May 23 2012
I’ve recently returned from a conference sponsored by the Mortimer Society in the UK, the subject was “What if Simon de Montfort had won the battle of Evesham?”
To those who haven’t gotten through the fourth volume of my book Montfort this mightn’t be an animating subject. But it is. For the history of Europe in any case. And indeed for all mankind.
If Simon de Montfort had won, there’s a chance that democratic government as we know it: the House of Lords and House of Commons, and elections by the common people might have persisted intact in England from 1265 onward.
What would that have meant? The theology of Thomas Aquinas probably would have been squelched.
Aquinas held that God’s Creation presents an immutable hierarchy, from God through the gradations of angels and saints to the Pope, then kings, then each member of the rest of humanity — who should properly be locked into the station in life into which he or she was born — and from mankind thence to the animals down to the lowliest worm.
It is this tenet that granted kings divine rights — power to do as they pleased so long as they didn’t offend the Pope.
Just possibly the French Revolution, inspired by England’s success, would have occurred in the early 14th century instead of the late 18th. And all the revolutions that followed it might have come tumbling along by 1500.
The Wars of the Roses, battled between claimants to England’s throne, wouldn’t have happened. Being king wouldn’t have been such a tempting prize when the king’s actions were controlled by the Parliament.
Who would be king would be up to Parliament’s decision anyway — as shown by the English people’s government’s predilection for Protestant over Catholic candidates when a Catholic prince’s rights were plain as 1-2-3. (Charles, scorned as “The Old Pretender”.)
And the wars between England and France, so costly in lives and wealth, wouldn’t have happened in all likelihood. Or perhaps they would, but the excuses would have been a clear matter of trade dominance rather than genealogical niceties.
We’ve seen that people’s governments will surely go to war if it looks like a prospect for monopoly might be in it – be it monopoly of the wool processing trade, the Silk Route, petroleum or whatever is the dominant way to riches at the moment.
There is an intriguing aspect of history since the advent of governments guided by the vote of the people: that is the vast increase in competitive trade and what, in 19th century America, was referred to as “inventing a better mouse trap.”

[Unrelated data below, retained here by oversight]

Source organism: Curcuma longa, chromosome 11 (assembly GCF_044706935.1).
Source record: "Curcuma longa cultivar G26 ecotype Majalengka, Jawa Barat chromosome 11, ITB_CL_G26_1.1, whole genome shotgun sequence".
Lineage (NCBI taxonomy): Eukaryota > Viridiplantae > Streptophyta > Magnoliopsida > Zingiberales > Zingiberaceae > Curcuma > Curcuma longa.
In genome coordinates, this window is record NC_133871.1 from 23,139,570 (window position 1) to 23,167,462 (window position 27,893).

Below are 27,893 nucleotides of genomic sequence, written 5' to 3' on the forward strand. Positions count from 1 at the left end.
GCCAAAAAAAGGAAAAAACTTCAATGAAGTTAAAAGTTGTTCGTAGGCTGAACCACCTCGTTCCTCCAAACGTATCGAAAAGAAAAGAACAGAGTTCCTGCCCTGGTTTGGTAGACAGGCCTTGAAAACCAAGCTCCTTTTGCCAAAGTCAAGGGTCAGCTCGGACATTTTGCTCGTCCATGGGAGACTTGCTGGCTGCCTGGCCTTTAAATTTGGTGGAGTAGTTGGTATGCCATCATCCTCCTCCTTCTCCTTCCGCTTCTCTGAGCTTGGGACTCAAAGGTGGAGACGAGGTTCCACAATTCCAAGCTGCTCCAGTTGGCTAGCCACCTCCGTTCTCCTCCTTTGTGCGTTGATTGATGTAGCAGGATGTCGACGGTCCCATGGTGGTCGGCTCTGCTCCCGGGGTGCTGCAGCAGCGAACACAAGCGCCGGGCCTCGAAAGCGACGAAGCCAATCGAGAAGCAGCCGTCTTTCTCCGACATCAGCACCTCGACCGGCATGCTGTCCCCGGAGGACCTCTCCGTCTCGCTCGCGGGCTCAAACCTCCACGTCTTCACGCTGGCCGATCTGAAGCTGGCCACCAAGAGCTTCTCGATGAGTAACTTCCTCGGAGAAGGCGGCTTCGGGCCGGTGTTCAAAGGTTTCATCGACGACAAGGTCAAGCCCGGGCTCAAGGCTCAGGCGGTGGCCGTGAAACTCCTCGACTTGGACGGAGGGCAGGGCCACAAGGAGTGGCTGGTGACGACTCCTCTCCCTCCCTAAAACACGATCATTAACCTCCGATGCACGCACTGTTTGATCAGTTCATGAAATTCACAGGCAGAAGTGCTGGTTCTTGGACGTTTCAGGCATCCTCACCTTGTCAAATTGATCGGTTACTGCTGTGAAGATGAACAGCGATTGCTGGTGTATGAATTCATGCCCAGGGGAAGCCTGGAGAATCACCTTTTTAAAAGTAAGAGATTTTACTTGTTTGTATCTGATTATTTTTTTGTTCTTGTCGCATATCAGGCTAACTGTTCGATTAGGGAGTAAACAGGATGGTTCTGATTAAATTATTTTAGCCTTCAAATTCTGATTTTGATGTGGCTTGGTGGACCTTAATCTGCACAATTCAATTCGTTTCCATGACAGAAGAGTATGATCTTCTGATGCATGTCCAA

This urge to develop something new and more appealing to the shopper is the engine that has changed our world. Horse travel, by cart or astride, has been replaced by a worldwide fleet of internal combustion engines. And now we’re trying to replace those.
Communications no longer are dependent upon the footman you keep; the stranger who happens to be going from Joppa to Toulouse where you hope your letter from Palestine will be received; the ship that may founder on its way from you in New York to your business partner in Canton.
That wonder of orderly government, the Postal System, has been all but replaced now by the instant communications of the internet and email.
Might these developments not have occurred if monarchy had continued to hold sway? Monarchy thrives on old customs and traditions and has a vested interest in shunning the new.
We can see that in those countries where monarchy lasted late – monarchy curbed by elected government being the striking exception – the innovations that have changed the world did not take place.
If government by the people had lasted unperturbed from 1265 onward, would Nicholas Tesla and Bill Gates – no doubt with some other names – have brought forth their world changing discoveries by the year 1500? What would our world be now, five hundred years into further development?
Of course this isn’t what I spoke of at the Mortimer Society conference. I talked of Joachim de Flore and the Millennium – but I’ll write of that here next time.